Ask Ubuntu is a question and answer site for Ubuntu users and developers. Join them; it only takes a minute:

Sign up
Here's how it works:
  1. Anybody can ask a question
  2. Anybody can answer
  3. The best answers are voted up and rise to the top

I just bought a new laptop with Windows 7 installed and I'm planning on installing Ubuntu 11.10 for a dual-boot.

Here's my rather basic problem :

I have a 750go hard drive, pretty much partitioned like this :

  • Recovery : 25go
  • C: (Windows 7) : 295go
  • D: (Data) : 380go

That is the factory configuration, the hard drive is still fairly empty (I removed all the bloatware and didn't install anything yet).

This is what I'd like to obtain :

  • Keep my recovery partition
  • A partition for Windows 7
  • A partition for Ubuntu
  • A "big" common partition for Windows and Ubuntu data, all the files I'm going to create.

How can I do that? Do I have to resize/create the partitions in Windows 7 before installing Ubuntu? Do I have to do it while installing Ubuntu using Gparted?

I'm quite confused and I'd like to make it right so I guess I need your help.

Thanks a lot everyone.

share|improve this question

The Ubuntu installer will give you the option to resize your partitions, there will be a optionto install it next to windows, use up the whole disk, and 1 that says 'something else' in which you can manually set all the partitions you'd like, like that common data one.

share|improve this answer

How I would go about doing this is:

1) Back-Up your system - seems obvious but it should be mentioned

2) Shrink your C or D drive. - This can be done in Windows quite easily, you can use GpartEd if you really want to but it is not necessary. There are thousands of guides how to do this with either option so I'm not going to go into too much detail.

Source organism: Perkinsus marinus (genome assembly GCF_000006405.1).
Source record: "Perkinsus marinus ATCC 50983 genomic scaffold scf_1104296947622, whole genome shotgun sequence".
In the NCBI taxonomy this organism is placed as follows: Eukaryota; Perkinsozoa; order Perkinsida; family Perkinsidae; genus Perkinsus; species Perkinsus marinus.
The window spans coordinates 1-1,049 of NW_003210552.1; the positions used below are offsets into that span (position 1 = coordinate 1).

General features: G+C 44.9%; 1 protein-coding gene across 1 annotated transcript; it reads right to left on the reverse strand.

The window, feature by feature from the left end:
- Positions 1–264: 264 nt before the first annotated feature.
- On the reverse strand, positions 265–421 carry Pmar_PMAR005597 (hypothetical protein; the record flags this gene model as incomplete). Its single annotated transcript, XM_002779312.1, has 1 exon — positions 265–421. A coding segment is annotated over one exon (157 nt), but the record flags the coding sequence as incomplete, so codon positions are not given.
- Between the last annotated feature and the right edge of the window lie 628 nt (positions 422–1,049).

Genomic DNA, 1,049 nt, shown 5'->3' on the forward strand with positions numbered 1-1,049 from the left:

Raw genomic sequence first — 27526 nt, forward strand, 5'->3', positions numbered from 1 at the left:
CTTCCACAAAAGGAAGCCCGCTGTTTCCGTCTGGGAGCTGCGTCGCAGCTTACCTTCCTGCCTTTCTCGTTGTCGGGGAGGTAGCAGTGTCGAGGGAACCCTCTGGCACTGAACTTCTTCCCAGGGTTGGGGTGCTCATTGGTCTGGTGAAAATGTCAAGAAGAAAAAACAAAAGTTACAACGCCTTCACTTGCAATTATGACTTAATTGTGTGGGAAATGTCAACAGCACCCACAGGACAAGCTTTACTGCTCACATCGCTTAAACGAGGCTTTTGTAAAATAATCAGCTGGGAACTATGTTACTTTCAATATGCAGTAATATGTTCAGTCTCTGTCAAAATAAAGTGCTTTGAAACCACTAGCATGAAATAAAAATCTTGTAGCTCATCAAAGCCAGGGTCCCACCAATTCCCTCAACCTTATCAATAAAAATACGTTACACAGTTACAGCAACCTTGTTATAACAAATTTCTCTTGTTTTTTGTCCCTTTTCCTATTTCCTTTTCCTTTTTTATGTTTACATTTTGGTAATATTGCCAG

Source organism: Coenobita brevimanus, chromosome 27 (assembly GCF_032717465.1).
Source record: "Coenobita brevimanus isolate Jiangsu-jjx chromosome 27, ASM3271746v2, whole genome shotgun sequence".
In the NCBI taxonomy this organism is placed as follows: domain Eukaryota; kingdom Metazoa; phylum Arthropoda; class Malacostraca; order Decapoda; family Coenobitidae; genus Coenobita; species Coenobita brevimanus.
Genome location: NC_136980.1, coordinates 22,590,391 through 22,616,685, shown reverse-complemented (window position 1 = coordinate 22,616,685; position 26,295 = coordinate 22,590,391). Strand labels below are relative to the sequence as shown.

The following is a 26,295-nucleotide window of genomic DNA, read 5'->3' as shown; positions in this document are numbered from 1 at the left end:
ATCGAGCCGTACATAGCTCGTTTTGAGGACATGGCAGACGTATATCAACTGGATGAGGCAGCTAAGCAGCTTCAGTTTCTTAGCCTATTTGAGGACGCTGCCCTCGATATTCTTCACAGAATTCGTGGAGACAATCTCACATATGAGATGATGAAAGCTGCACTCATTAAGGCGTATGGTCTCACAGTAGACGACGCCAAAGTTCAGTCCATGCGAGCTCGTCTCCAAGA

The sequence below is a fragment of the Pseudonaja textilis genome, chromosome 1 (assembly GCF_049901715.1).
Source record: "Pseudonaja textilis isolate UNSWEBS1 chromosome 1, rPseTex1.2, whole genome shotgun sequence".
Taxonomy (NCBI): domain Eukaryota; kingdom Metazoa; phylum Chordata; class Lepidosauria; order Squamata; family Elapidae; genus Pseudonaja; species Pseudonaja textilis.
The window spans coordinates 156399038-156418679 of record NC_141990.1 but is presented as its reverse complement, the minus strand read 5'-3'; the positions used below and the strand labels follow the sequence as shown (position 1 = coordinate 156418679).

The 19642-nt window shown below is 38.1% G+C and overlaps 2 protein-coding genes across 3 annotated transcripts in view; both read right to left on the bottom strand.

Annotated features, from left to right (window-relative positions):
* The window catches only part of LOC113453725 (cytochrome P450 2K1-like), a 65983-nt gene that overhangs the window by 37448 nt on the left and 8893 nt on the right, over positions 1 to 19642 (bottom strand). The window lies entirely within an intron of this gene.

3)Format the Data partition to FAT32 or get NTFS support for Ubuntu - Formatting the shared drive to FAT32 will be the easier option as it is supported off the bat by both distros, but I believe it gives you a file size limit of about 4gb. If you choose to go the NTFS route, there are plenty of guides available to guide you through that process.

share|improve this answer

Whatever you have described seems like a lot of work to do. I would prefer formatting the hard drive and starting everything afresh. This seems like less haste. However, follow the steps below to get what you want. Remember to create a backup of all your data before starting.

  • Install whichever partition tool that you prefer.

  • Re size one of your partitions and allocate some space for the Ubuntu partition. Format it to ext4. Ubuntu runs on ext4. Ubuntu doesn't require much space, so whatever is left is for your "big" common partition. You can access the files on Ubuntu from windows using "ext2explore". You can directly access all files in your hdd from ubuntu without using any additional software.

  • Download the Ubuntu ISO from the Ubuntu website. 14.04 is the LTS version, or you can get the latest 14.10 if you want to. Write the Ubuntu ISO to a DVD and boot from that.

  • Installation is pretty simple and there are a lot of guides out there to do that. Moving on.

  • Now that you have successfully installed Ubuntu, you got to set the MBR right. Use syslinux to get the job done, if GRUB hadn't already been installed and you have trouble booting into the system.

You're all set to use Ubuntu and Windows.

share|improve this answer

Your Answer


By posting your answer, you agree to the privacy policy and terms of service.

Not the answer you're looking for? Browse other questions tagged or ask your own question.